Sean Rowe, “Magic” (ANTI-)
3.8 out of 5
New York native Sean Rowe just has one of those voices: part Van Morrison, part Tom Waits (his fellow label mate) and part Leonard Cohen, his baritone feels immediately recognizable, yet it is uniquely his own. And, much like the aforementioned artists, Rowe’s voice commands your attention and is not to be ignored. To say Rowe can “project” is something of an understatement; his bellow hits you like a ton of bricks. Rowe also looks like the owner of such a big voice: he is a big, burly and bearded man that, when not recording (or on tour playing gigs), is a dedicated naturalist and wilderness survivalist (he has even studied under wild food expert Samuel Thayer). While this certainly explains some of the lyrical imagery describing humanity’s interaction with nature, it also explains why so many of the songs on his debut LP Magic, feel as though they were written around the campfire. The record’s production further reflects this intention. Rowe’s voice completely dominates the mix, and is often accompanied by little more than acoustic or electric guitar. While Magic was initially self-released in 2009, Rowe went on to sign with ANTI- Records who have wisely re-released it.
“In your letters I can see your mouth was moving, your voice was at the tip of my recall. Then your ghost could only blush against my t-shirt, now your body shows up to take it all.” sings Rowe on the excellent opener “Surprise”, while an electric guitar, light percussion, and a single, sustained organ chord rings in the background. Equally impressive is “Night”, where Rowe’s heavily reverberated voice and acoustic guitar tell the haunting story of soldiers coming in the night through the eyes of a frightened child: “the snow was heavy and the sky was deep, and death was looking for a dancer.” Magic isn’t all slow and somber. There are a number of dirty blues-rock numbers to be found here, including the Nick Cave vibe of “Jonathan” and the excellent Cohen-esque numbers “Black Dodge” and “Wrong Side Of The Bed”. As the pace picks-up, and the arrangements get louder, so too does Rowe, who’s voice feels truly weathered and torn when he pushes into his upper register, particularly on “Wet”, where the accompanying string swells build to a moving crescendo as Rowe screams: “When your heart is broke, when your eyes are wet”.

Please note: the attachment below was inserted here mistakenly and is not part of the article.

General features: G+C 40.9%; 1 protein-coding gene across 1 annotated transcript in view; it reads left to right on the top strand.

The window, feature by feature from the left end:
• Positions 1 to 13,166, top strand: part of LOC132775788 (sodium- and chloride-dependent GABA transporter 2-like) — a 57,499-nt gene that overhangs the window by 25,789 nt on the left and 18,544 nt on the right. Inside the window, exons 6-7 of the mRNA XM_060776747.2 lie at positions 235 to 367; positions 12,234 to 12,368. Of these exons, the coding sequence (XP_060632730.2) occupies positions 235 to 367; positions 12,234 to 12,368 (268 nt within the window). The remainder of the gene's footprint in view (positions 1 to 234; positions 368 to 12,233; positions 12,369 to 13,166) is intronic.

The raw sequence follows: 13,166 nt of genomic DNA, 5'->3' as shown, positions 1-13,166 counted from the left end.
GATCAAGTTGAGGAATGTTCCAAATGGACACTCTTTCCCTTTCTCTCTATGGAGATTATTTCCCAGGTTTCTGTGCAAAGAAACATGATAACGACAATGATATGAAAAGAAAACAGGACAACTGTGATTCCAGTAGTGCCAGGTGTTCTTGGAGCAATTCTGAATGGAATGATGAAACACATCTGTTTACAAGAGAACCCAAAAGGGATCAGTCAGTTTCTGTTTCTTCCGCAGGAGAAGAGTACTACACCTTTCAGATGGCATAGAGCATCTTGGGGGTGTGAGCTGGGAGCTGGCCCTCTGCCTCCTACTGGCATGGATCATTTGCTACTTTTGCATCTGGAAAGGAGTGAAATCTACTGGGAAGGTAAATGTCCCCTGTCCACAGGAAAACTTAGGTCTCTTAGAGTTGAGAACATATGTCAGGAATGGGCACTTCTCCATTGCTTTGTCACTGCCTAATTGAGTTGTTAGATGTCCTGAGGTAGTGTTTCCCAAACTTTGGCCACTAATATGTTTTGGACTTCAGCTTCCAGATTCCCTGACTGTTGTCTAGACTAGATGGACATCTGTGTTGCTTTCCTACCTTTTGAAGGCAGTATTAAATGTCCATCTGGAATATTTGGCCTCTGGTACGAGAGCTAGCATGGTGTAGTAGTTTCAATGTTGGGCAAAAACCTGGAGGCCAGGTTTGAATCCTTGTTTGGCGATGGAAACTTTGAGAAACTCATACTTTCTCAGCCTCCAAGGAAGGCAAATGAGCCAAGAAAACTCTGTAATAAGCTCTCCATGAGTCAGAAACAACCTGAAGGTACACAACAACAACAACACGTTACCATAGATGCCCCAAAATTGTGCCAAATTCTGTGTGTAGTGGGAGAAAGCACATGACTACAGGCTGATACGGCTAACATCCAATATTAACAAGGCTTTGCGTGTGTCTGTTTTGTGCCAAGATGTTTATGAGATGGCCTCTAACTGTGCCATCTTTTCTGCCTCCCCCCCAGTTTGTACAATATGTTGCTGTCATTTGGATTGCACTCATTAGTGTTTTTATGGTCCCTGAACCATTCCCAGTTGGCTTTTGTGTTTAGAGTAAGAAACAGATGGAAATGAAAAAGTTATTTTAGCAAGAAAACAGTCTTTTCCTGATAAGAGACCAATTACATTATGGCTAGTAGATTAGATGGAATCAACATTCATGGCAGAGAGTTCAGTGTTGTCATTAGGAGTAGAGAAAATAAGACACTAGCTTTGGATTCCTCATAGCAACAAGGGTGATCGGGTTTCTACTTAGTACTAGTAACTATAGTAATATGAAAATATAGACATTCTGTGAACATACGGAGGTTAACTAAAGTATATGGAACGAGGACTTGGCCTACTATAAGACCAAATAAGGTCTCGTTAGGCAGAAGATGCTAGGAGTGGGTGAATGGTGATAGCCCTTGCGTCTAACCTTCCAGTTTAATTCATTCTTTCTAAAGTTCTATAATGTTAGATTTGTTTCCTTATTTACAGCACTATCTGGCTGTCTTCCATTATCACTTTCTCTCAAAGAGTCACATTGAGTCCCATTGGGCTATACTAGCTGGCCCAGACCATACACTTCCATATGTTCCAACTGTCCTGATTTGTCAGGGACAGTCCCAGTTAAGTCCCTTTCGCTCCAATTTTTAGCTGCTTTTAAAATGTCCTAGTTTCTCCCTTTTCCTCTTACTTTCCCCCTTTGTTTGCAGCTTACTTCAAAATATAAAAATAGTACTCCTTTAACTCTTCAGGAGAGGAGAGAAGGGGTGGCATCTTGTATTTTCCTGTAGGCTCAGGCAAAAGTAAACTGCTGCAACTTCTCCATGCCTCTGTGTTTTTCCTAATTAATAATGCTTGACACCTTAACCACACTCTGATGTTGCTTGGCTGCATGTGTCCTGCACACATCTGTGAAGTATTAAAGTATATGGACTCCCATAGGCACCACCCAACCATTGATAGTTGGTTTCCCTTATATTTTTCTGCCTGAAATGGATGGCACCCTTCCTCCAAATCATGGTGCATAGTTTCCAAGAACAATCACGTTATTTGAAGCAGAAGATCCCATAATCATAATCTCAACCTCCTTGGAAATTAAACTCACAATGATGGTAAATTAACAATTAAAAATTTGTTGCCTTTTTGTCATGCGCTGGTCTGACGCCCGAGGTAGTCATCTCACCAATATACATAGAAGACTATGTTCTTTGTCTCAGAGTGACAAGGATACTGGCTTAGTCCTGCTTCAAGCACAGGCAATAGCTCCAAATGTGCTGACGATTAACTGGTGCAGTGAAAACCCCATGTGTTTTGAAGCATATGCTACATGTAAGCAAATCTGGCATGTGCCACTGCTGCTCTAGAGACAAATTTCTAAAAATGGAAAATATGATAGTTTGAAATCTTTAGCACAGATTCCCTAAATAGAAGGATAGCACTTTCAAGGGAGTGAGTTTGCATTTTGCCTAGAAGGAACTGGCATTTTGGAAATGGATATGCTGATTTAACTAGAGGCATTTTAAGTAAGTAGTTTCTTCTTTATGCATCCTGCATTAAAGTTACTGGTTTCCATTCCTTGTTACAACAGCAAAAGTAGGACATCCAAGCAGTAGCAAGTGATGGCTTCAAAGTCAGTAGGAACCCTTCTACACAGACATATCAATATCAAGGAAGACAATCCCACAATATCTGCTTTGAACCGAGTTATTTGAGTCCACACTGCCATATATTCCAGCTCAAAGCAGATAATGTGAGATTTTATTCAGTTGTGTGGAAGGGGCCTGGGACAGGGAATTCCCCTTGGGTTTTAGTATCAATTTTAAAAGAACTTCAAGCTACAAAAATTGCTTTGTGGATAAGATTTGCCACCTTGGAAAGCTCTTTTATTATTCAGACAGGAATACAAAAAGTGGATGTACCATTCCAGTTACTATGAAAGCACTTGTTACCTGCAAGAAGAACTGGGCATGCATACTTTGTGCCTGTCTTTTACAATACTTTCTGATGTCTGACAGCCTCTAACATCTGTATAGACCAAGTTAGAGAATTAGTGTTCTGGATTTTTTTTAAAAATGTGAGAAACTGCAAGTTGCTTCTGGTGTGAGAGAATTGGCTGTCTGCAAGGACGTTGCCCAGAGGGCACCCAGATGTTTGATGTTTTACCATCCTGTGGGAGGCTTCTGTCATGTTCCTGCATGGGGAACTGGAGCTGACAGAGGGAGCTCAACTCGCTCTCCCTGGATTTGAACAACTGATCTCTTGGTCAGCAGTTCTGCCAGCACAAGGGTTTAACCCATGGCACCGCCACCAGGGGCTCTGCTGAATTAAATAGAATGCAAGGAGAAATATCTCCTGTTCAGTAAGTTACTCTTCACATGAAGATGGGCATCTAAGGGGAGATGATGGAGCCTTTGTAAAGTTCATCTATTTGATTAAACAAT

Despite Magic’s exceptional production, Rowe’s a better folk-singer than blues rocker, and by your third spin through the record you may find yourself editing. Nevertheless, it’s rare to find such focus and maturity on a debut record. And, even where the arrangements are lacking, there’s still Rowe’s force of nature baritone to enjoy, and for many listeners, that might just be enough.
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